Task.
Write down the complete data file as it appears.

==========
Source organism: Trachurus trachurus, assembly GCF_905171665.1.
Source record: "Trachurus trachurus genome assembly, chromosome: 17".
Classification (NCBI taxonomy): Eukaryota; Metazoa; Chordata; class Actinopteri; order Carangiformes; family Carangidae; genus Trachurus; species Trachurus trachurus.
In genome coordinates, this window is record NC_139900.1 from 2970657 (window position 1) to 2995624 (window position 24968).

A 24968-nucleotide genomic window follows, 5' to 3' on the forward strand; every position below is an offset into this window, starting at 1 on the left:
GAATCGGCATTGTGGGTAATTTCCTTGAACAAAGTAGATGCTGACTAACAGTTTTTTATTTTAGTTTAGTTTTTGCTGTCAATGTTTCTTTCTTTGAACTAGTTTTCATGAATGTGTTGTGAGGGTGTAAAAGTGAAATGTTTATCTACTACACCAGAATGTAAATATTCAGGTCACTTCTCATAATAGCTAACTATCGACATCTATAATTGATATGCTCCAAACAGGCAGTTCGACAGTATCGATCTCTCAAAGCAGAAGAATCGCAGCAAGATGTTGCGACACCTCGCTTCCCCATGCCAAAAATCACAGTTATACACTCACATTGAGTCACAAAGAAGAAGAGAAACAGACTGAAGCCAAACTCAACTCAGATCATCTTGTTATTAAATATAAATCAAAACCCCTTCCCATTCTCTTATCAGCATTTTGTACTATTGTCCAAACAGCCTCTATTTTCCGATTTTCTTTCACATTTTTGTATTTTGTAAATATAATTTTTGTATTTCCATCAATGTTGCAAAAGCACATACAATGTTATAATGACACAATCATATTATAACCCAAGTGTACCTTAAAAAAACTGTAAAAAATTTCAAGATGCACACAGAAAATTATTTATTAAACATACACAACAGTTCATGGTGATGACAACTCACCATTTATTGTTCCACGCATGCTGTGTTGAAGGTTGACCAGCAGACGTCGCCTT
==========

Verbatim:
Source organism: Trachurus trachurus, assembly GCF_905171665.1.
Source record: "Trachurus trachurus genome assembly, chromosome: 17".
Classification (NCBI taxonomy): Eukaryota; Metazoa; Chordata; class Actinopteri; order Carangiformes; family Carangidae; genus Trachurus; species Trachurus trachurus.
In genome coordinates, this window is record NC_139900.1 from 2970657 (window position 1) to 2995624 (window position 24968).

A 24968-nucleotide genomic window follows, 5' to 3' on the forward strand; every position below is an offset into this window, starting at 1 on the left:
GAATCGGCATTGTGGGTAATTTCCTTGAACAAAGTAGATGCTGACTAACAGTTTTTTATTTTAGTTTAGTTTTTGCTGTCAATGTTTCTTTCTTTGAACTAGTTTTCATGAATGTGTTGTGAGGGTGTAAAAGTGAAATGTTTATCTACTACACCAGAATGTAAATATTCAGGTCACTTCTCATAATAGCTAACTATCGACATCTATAATTGATATGCTCCAAACAGGCAGTTCGACAGTATCGATCTCTCAAAGCAGAAGAATCGCAGCAAGATGTTGCGACACCTCGCTTCCCCATGCCAAAAATCACAGTTATACACTCACATTGAGTCACAAAGAAGAAGAGAAACAGACTGAAGCCAAACTCAACTCAGATCATCTTGTTATTAAATATAAATCAAAACCCCTTCCCATTCTCTTATCAGCATTTTGTACTATTGTCCAAACAGCCTCTATTTTCCGATTTTCTTTCACATTTTTGTATTTTGTAAATATAATTTTTGTATTTCCATCAATGTTGCAAAAGCACATACAATGTTATAATGACACAATCATATTATAACCCAAGTGTACCTTAAAAAAACTGTAAAAAATTTCAAGATGCACACAGAAAATTATTTATTAAACATACACAACAGTTCATGGTGATGACAACTCACCATTTATTGTTCCACGCATGCTGTGTTGAAGGTTGACCAGCAGACGTCGCCTT